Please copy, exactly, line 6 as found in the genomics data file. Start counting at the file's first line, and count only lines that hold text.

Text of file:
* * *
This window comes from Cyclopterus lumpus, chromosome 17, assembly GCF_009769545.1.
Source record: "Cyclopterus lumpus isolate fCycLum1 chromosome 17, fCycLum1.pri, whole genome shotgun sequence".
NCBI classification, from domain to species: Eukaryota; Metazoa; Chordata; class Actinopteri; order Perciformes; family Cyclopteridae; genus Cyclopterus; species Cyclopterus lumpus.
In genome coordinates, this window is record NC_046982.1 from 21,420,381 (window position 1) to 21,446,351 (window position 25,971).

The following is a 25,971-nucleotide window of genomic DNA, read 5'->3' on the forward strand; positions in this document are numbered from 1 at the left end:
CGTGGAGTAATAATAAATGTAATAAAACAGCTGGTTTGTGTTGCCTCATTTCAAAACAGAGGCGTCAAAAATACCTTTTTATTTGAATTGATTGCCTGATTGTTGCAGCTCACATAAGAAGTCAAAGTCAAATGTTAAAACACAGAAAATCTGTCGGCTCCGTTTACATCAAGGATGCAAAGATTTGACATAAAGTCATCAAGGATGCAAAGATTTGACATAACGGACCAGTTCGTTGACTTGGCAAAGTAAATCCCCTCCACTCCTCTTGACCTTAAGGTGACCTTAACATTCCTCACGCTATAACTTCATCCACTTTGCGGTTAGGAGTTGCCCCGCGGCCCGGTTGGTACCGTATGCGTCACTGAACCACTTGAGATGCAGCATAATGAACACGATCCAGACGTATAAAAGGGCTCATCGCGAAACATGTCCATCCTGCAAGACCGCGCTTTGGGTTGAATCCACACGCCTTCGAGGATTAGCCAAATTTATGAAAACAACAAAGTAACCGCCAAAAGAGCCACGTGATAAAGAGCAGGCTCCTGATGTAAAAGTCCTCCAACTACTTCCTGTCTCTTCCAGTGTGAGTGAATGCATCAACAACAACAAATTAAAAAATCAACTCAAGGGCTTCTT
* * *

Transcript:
CGTGGAGTAATAATAAATGTAATAAAACAGCTGGTTTGTGTTGCCTCATTTCAAAACAGAGGCGTCAAAAATACCTTTTTATTTGAATTGATTGCCTGATTGTTGCAGCTCACATAAGAAGTCAAAGTCAAATGTTAAAACACAGAAAATCTGTCGGCTCCGTTTACATCAAGGATGCAAAGATTTGACATAAAGTCATCAAGGATGCAAAGATTTGACATAACGGACCAGTTCGTTGACTTGGCAAAGTAAATCCCCTCCACTCCTCTTGACCTTAAGGTGACCTTAACATTCCTCACGCTATAACTTCATCCACTTTGCGGTTAGGAGTTGCCCCGCGGCCCGGTTGGTACCGTATGCGTCACTGAACCACTTGAGATGCAGCATAATGAACACGATCCAGACGTATAAAAGGGCTCATCGCGAAACATGTCCATCCTGCAAGACCGCGCTTTGGGTTGAATCCACACGCCTTCGAGGATTAGCCAAATTTATGAAAACAACAAAGTAACCGCCAAAAGAGCCACGTGATAAAGAGCAGGCTCCTGATGTAAAAGTCCTCCAACTACTTCCTGTCTCTTCCAGTGTGAGTGAATGCATCAACAACAACAAATTAAAAAATCAACTCAAGGGCTTCTT